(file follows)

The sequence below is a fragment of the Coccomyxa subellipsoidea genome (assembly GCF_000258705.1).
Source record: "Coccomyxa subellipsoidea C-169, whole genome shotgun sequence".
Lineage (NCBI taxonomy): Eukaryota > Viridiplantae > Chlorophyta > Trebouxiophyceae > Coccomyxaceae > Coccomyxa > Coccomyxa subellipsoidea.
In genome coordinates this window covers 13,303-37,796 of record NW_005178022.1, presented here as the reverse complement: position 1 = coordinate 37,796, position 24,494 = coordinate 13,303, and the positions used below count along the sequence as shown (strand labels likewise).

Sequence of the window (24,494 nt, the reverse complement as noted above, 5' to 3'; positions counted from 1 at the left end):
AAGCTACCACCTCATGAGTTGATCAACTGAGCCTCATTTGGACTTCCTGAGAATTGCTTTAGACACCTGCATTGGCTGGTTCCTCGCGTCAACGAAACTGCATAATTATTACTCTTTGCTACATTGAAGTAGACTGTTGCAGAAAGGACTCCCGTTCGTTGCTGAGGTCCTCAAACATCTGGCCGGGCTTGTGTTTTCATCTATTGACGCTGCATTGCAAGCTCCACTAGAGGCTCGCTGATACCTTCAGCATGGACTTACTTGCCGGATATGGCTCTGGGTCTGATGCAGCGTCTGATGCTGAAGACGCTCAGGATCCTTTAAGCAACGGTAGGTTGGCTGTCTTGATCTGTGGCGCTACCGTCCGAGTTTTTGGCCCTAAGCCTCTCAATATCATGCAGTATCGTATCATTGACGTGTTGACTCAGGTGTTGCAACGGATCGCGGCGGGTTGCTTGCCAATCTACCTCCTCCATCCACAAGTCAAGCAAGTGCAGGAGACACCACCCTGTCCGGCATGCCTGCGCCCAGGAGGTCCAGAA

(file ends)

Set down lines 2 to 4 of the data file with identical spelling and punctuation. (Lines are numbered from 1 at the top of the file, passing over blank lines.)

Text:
Source record: "Coccomyxa subellipsoidea C-169, whole genome shotgun sequence".
Lineage (NCBI taxonomy): Eukaryota > Viridiplantae > Chlorophyta > Trebouxiophyceae > Coccomyxaceae > Coccomyxa > Coccomyxa subellipsoidea.
In genome coordinates this window covers 13,303-37,796 of record NW_005178022.1, presented here as the reverse complement: position 1 = coordinate 37,796, position 24,494 = coordinate 13,303, and the positions used below count along the sequence as shown (strand labels likewise).